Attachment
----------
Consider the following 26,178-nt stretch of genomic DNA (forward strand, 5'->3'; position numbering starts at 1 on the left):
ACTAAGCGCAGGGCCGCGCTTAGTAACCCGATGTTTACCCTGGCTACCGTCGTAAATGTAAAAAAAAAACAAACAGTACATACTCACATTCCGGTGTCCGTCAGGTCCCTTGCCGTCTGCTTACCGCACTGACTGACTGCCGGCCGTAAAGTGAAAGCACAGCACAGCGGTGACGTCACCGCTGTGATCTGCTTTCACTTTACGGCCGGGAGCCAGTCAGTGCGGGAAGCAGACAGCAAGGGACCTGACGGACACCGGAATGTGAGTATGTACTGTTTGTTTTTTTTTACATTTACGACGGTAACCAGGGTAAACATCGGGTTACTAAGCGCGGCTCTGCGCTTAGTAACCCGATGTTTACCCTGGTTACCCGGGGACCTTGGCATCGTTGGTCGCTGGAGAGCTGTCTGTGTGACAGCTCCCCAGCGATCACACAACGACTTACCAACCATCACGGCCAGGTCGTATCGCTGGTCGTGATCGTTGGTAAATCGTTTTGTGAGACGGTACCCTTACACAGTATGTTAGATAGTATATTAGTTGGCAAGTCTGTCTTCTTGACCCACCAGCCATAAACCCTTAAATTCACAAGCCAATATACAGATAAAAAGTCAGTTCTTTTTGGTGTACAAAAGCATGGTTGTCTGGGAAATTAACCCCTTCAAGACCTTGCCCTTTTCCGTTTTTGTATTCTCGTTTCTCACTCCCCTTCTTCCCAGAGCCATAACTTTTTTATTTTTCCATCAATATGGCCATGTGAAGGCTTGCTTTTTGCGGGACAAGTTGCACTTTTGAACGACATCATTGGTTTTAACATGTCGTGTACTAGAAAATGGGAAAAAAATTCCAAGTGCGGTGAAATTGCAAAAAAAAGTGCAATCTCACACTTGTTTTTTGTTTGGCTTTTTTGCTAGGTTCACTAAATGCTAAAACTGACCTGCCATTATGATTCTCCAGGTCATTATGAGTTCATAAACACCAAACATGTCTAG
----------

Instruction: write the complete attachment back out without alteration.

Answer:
Consider the following 26,178-nt stretch of genomic DNA (forward strand, 5'->3'; position numbering starts at 1 on the left):
ACTAAGCGCAGGGCCGCGCTTAGTAACCCGATGTTTACCCTGGCTACCGTCGTAAATGTAAAAAAAAAACAAACAGTACATACTCACATTCCGGTGTCCGTCAGGTCCCTTGCCGTCTGCTTACCGCACTGACTGACTGCCGGCCGTAAAGTGAAAGCACAGCACAGCGGTGACGTCACCGCTGTGATCTGCTTTCACTTTACGGCCGGGAGCCAGTCAGTGCGGGAAGCAGACAGCAAGGGACCTGACGGACACCGGAATGTGAGTATGTACTGTTTGTTTTTTTTTACATTTACGACGGTAACCAGGGTAAACATCGGGTTACTAAGCGCGGCTCTGCGCTTAGTAACCCGATGTTTACCCTGGTTACCCGGGGACCTTGGCATCGTTGGTCGCTGGAGAGCTGTCTGTGTGACAGCTCCCCAGCGATCACACAACGACTTACCAACCATCACGGCCAGGTCGTATCGCTGGTCGTGATCGTTGGTAAATCGTTTTGTGAGACGGTACCCTTACACAGTATGTTAGATAGTATATTAGTTGGCAAGTCTGTCTTCTTGACCCACCAGCCATAAACCCTTAAATTCACAAGCCAATATACAGATAAAAAGTCAGTTCTTTTTGGTGTACAAAAGCATGGTTGTCTGGGAAATTAACCCCTTCAAGACCTTGCCCTTTTCCGTTTTTGTATTCTCGTTTCTCACTCCCCTTCTTCCCAGAGCCATAACTTTTTTATTTTTCCATCAATATGGCCATGTGAAGGCTTGCTTTTTGCGGGACAAGTTGCACTTTTGAACGACATCATTGGTTTTAACATGTCGTGTACTAGAAAATGGGAAAAAAATTCCAAGTGCGGTGAAATTGCAAAAAAAAGTGCAATCTCACACTTGTTTTTTGTTTGGCTTTTTTGCTAGGTTCACTAAATGCTAAAACTGACCTGCCATTATGATTCTCCAGGTCATTATGAGTTCATAAACACCAAACATGTCTAG